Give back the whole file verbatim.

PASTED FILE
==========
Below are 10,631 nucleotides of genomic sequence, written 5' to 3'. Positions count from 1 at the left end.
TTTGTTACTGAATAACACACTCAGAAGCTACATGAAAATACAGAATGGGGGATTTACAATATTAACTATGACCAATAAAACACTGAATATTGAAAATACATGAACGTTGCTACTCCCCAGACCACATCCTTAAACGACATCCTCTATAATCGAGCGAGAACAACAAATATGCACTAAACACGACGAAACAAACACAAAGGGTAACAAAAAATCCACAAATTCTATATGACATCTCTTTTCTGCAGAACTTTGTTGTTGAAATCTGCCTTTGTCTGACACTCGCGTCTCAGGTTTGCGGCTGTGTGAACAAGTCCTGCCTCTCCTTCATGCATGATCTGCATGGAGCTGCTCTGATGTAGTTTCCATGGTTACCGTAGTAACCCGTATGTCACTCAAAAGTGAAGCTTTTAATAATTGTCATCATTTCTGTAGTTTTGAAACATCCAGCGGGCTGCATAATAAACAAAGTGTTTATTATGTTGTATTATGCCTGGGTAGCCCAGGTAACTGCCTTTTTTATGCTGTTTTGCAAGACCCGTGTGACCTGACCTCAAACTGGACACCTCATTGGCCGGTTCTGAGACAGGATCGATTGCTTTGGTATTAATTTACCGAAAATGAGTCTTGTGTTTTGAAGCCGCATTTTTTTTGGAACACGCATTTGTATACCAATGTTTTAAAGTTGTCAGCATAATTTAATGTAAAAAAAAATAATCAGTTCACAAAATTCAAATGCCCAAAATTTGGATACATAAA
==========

Below are 10,631 nucleotides of genomic sequence, written 5' to 3'. Positions count from 1 at the left end.
TTTGTTACTGAATAACACACTCAGAAGCTACATGAAAATACAGAATGGGGGATTTACAATATTAACTATGACCAATAAAACACTGAATATTGAAAATACATGAACGTTGCTACTCCCCAGACCACATCCTTAAACGACATCCTCTATAATCGAGCGAGAACAACAAATATGCACTAAACACGACGAAACAAACACAAAGGGTAACAAAAAATCCACAAATTCTATATGACATCTCTTTTCTGCAGAACTTTGTTGTTGAAATCTGCCTTTGTCTGACACTCGCGTCTCAGGTTTGCGGCTGTGTGAACAAGTCCTGCCTCTCCTTCATGCATGATCTGCATGGAGCTGCTCTGATGTAGTTTCCATGGTTACCGTAGTAACCCGTATGTCACTCAAAAGTGAAGCTTTTAATAATTGTCATCATTTCTGTAGTTTTGAAACATCCAGCGGGCTGCATAATAAACAAAGTGTTTATTATGTTGTATTATGCCTGGGTAGCCCAGGTAACTGCCTTTTTTATGCTGTTTTGCAAGACCCGTGTGACCTGACCTCAAACTGGACACCTCATTGGCCGGTTCTGAGACAGGATCGATTGCTTTGGTATTAATTTACCGAAAATGAGTCTTGTGTTTTGAAGCCGCATTTTTTTTGGAACACGCATTTGTATACCAATGTTTTAAAGTTGTCAGCATAATTTAATGTAAAAAAAAATAATCAGTTCACAAAATTCAAATGCCCAAAATTTGGATACATAAA